During the last fifteen months of the working of the Constitution, certain difficulties have been brought to light by judicial decisions and pronouncements specially with regards to the chapter on fundamental rights. This was the reason behind legislating the First Constitutional Amendment Act of 1951, which wreaked havoc in the country. The Act brought about major changes in Part III of the constitution, which deals with fundamental rights. Some of these include the imposition of restraints on the freedom of speech and expression and the enactment of the ninth schedule which safeguards the laws from judicial review. Since any law contravening the fundamental rights is void, the same was challenged in the court of law.
The zamindari system was the bone of contention. The zamindari system was introduced by Lord Cornwallis in 1793. The Zamindars owned the land and had all of the powers relating to possession such as the purchase and sale of the land. They were in charge of collecting the taxes from the peasants and handing them over to the British. India experienced radical land reforms after Independence. Even before the adoption of the Constitution, there were Zamindari abolition bills being passed in various states all across the country such as Bihar, Uttar Pradesh and Madhya Pradesh. When the zamindars challenged the same contending that it violated their right to property pursuant to Article 19 and Article 31 of the Constitution of India, the courts delivered varying judgements. While the Patna High Court declared the bill unconstitutional, the High Courts of Uttar Pradesh and Madhya Pradesh upheld its validity. This prompted the Government of India to enact the First Constitutional Act of 1951. The zamindars, therefore, exercised their right to constitutional remedies and contested the constitutional validity of the amendment.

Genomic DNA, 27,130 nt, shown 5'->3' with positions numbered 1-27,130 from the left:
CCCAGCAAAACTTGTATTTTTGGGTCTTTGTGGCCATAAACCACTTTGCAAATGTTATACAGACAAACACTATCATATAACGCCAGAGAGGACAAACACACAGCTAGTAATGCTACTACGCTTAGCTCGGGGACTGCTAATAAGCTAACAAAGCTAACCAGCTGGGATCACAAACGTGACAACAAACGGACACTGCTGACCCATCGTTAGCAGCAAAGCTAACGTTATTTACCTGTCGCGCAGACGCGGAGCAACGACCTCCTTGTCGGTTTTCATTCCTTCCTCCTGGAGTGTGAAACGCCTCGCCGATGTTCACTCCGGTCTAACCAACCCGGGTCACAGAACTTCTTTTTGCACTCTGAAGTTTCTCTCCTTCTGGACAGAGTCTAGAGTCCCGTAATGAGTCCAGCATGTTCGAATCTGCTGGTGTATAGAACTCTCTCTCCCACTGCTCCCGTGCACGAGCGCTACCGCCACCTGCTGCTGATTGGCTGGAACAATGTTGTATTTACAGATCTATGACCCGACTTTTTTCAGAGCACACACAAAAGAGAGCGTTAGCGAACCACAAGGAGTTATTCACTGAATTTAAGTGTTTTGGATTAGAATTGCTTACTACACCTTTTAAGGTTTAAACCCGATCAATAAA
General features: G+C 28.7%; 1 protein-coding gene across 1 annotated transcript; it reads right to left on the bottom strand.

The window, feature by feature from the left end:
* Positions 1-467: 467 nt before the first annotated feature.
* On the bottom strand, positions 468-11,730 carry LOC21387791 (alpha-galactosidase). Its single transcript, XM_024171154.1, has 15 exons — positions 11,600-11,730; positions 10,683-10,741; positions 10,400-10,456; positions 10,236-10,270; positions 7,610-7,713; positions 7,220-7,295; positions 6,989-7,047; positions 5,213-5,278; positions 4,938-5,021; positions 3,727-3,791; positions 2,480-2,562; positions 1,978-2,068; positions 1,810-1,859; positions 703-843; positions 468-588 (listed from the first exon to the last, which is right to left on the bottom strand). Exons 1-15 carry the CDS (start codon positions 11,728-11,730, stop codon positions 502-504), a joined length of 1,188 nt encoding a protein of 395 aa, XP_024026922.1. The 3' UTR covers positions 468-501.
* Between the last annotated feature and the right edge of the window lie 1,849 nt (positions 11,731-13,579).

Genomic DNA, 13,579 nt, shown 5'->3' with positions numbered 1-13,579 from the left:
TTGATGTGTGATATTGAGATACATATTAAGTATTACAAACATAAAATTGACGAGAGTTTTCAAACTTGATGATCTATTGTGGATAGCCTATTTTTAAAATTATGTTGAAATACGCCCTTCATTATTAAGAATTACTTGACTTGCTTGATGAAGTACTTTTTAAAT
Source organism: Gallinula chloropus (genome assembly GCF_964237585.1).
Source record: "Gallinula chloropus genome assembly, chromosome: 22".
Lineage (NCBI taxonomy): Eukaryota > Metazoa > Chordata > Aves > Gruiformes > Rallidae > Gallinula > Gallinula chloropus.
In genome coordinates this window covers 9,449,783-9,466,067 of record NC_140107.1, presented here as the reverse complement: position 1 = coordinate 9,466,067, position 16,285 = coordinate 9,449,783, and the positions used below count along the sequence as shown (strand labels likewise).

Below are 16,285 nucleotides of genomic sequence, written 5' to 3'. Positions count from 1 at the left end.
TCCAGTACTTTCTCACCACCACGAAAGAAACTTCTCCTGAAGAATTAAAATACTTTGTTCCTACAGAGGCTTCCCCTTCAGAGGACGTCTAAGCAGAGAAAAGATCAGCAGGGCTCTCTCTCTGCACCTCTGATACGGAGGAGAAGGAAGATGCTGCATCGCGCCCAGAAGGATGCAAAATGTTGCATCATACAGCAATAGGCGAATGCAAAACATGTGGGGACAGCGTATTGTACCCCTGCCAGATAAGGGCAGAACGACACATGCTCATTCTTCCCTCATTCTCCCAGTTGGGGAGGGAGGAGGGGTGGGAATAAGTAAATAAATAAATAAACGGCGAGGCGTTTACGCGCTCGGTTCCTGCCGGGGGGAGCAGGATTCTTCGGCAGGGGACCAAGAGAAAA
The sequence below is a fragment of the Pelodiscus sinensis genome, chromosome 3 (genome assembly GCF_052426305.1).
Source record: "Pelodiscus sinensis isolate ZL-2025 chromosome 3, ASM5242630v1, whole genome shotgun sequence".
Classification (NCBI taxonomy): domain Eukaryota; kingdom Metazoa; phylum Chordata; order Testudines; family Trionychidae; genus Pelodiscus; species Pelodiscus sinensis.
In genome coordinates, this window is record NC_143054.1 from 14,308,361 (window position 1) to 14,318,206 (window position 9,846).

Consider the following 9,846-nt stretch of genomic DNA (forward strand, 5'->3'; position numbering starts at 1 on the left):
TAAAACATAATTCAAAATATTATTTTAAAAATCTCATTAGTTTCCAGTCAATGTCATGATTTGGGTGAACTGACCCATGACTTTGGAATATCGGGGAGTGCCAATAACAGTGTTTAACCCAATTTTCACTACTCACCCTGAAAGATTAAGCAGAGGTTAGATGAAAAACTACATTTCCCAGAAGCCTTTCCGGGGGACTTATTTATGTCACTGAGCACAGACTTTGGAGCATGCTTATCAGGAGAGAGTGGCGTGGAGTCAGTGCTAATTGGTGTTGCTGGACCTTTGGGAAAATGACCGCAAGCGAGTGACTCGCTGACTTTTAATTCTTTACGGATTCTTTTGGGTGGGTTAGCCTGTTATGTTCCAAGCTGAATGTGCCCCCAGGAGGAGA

- Whether the Constitution (First Amendment) Act, 1951 was constitutional?
- Whether amendments come under the ambit of the term ‘law’ in Article 13(2) of the Constitution of India?
From the side of the petitioner:
Until both houses of the Parliament convene for the first session, Article 379 of the then Constitution of India designates the Constituent Assembly of India as the provisional parliament. It was argued that the power of parliament to amend the constitution was not conferred upon the provisional Parliament but the two houses of the Parliament. Thus, the exercise of this power was incompetent. In addition, article 368 is a complete code in itself and does not provide for any amendment being made in the bill after it has been introduced in the House. Furthermore, the newly inserted articles to the Constitution by the First Amendment, Articles 31A and 31B are ultra vires since the Centre has no authority to pass legislation relating to matters in the State List.
From the side of the respondent:
The framers of the Constitution laid particular importance on the constitutional amendment process since it must not be altered often in accordance to the wishes of the people. Thus, they introduced three classes of amendments. They are:
- The requisite being a bare majority, the same required for passing an ordinary law.
- The requisite being a special majority i.e. not less than two thirds of the members of the House.
- The requisite being the same as above plus a ratification by not less than one-half of the States.